Ford Focus is built in many factories globally, back in more favourable times it was even considered for manufacture in Australia. Our Focuses come from a factory in Thailand. Build quality was fine on the cars we reviewed, then road tested during a comprehensive drive program out of Adelaide.

Turbo lag is minimal thanks to the compact design of the cylinder head and exhaust manifold, some delay is inevitable but once the little Ford powerplant gets up to speed and into its torque band it has decent performance.

The new automatic transmission works nicely and quickly senses the driver’s needs. Which is just as well because manual overrides are by way of a silly little vertically mounted switch on the gear lever that’s not easy to use.

We didn’t get a chance to drive the Focus Sport during this introductory drive program, but enjoyed our time in the Titanium and Trend.

Handling, always a strong point of the European designed Fords, is excellent, with more than enough road grip for almost all drivers and unobtrusive electronic assistance should they make a mistake. There’s a lovely feel through the steering wheel and the car can be steered by way of the throttle if you’re into enthusiastic driving.

Considerable work has gone into further reducing sound and vibration in the cabin and this small-medium Ford has the sort of interior feel of quiet, smooth progress that would have required a Fairlane or LTD a couple of decades back.

We have long said the Ford Focus deserves at least a podium place in its class in the sales race, but has struggled for reasons we really can’t fathom. Will this latest model improve its standing? It certainly has the credentials to do so.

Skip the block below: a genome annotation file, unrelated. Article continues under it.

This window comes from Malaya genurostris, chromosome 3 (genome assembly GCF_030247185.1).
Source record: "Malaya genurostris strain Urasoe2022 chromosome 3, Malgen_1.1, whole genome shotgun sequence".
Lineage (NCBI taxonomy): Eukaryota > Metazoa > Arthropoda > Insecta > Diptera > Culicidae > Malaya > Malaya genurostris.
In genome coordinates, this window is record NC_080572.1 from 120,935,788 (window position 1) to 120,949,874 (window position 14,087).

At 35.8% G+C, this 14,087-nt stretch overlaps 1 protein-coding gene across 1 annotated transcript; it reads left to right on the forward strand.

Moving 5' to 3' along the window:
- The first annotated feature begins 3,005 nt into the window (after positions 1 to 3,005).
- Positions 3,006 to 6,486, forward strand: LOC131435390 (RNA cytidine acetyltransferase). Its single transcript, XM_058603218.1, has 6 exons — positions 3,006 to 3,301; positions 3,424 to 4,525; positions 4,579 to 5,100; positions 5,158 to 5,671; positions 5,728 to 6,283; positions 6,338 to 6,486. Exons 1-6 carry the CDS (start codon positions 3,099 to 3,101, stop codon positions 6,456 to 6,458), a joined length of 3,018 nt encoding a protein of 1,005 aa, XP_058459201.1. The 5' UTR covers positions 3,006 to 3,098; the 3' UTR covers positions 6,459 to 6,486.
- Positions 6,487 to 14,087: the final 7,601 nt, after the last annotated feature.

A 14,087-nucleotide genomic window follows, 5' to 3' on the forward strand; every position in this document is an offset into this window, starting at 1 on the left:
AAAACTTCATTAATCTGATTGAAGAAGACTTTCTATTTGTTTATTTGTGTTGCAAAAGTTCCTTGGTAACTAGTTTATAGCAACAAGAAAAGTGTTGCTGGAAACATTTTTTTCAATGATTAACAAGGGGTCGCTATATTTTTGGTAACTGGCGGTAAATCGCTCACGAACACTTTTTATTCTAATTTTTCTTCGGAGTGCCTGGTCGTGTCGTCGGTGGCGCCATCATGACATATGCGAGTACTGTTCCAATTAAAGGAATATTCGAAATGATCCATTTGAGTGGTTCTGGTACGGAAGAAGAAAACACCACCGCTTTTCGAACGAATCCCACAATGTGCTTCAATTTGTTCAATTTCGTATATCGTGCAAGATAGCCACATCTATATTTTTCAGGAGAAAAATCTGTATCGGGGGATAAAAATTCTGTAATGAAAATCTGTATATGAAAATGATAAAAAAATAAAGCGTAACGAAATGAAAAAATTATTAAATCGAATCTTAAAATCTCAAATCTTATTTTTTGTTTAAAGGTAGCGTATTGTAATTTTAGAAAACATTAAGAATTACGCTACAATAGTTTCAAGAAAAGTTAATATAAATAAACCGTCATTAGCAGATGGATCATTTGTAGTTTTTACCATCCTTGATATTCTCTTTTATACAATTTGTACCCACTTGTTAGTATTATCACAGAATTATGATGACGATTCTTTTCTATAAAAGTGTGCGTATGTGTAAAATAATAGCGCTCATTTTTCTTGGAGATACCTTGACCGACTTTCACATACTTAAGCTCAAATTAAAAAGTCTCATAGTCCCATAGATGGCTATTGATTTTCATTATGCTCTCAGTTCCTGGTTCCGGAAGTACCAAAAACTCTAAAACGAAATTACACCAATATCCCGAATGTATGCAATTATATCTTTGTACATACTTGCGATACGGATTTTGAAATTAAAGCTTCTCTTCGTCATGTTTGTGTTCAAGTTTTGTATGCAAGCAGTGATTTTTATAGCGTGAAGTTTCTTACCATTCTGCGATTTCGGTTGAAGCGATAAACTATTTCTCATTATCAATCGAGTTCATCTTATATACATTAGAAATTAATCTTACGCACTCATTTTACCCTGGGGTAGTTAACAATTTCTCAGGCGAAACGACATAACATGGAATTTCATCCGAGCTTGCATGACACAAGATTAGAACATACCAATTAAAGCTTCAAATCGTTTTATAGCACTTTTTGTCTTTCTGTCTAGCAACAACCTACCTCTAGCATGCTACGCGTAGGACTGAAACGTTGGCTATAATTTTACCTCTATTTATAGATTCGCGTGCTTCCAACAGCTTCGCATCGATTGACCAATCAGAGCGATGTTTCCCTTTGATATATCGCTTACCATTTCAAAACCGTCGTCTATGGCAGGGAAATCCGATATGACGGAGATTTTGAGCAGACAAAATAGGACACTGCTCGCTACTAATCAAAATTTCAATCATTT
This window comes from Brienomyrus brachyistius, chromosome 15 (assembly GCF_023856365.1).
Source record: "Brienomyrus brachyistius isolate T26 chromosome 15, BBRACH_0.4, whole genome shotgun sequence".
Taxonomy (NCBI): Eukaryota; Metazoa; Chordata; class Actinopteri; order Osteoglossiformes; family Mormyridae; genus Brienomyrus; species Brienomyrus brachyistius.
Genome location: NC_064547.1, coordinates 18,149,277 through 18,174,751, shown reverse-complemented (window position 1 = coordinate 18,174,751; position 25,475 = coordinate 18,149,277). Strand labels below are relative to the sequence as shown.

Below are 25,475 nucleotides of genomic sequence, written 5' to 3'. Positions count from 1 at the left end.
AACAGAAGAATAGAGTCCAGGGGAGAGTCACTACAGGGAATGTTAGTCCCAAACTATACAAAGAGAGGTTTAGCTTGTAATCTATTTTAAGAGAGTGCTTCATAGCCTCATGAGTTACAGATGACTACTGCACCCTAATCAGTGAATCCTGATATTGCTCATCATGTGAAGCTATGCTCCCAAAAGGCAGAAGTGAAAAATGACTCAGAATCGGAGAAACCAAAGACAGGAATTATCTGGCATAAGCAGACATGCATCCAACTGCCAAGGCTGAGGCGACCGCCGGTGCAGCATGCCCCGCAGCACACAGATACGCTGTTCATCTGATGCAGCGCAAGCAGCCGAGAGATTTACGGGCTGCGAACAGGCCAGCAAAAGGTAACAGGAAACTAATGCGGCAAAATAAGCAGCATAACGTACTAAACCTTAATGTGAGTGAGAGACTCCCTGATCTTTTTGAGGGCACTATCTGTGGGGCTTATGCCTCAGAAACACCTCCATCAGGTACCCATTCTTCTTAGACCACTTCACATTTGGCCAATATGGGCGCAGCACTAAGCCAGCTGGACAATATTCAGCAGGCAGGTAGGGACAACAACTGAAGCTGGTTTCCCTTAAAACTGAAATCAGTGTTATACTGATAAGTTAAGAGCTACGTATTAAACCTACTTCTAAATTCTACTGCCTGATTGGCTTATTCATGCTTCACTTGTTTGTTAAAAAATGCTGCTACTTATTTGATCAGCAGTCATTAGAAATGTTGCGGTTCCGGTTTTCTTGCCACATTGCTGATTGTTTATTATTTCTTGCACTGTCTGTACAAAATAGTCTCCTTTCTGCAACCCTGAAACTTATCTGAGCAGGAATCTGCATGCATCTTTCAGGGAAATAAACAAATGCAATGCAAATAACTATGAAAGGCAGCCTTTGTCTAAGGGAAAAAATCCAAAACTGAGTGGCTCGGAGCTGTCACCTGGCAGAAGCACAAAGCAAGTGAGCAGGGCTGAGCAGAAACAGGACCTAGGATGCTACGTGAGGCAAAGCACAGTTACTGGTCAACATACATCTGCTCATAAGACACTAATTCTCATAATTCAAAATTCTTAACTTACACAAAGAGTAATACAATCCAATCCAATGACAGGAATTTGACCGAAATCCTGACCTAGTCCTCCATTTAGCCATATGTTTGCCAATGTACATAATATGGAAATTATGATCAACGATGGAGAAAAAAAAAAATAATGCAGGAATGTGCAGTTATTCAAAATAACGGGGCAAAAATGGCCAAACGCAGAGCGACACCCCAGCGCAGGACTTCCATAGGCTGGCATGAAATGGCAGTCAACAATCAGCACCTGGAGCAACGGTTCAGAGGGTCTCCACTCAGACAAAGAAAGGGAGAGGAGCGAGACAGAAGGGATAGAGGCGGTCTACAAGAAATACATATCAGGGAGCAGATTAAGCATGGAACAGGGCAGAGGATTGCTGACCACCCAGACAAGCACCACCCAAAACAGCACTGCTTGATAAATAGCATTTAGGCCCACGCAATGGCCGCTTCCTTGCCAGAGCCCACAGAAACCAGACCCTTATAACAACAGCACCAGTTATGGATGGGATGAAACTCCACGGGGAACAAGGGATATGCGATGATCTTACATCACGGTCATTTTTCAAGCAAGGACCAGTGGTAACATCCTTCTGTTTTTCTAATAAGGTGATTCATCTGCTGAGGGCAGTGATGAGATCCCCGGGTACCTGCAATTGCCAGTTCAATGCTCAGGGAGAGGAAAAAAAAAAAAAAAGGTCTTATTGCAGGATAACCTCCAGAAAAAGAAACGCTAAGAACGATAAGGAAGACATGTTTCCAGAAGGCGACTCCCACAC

The complete 2015 Ford Focus range is:
Trend 1.5-litre five-door hatch: $23,390 (manual), $24,390 (automatic)
Sport 1.5-litre five-door hatch: $26,490 (manual), $27,490 (automatic)
Titanium 1.5-litre five-door hatch: $32,690 (automatic)
Trend 1.5-litre four-door sedan: $24,390 (automatic)
Titanium 1.5-litre four-door sedan: $32,690 (automatic)
Note: Prices do not include government or dealer charges. Contact your local Ford dealer for driveaway pricing.

About Ewan Kennedy

Ewan Kennedy, a long-time car enthusiast, was Technical Research Librarian with the NRMA from 1970 until 1985. He worked part-time as a freelance motoring journalist from 1977 until 1985, when he took a full-time position as Technical Editor with Modern Motor magazine. Late in 1987 he left to set up a full-time business as a freelance motoring journalist. Ewan is an associate member of the Society of Automotive Engineers - International. An economy driving expert, he set the Guinness World Record for the greatest distance travelled in a standard road vehicle on a single fuel fill. He lists his hobbies as stage acting, travelling, boating and reading.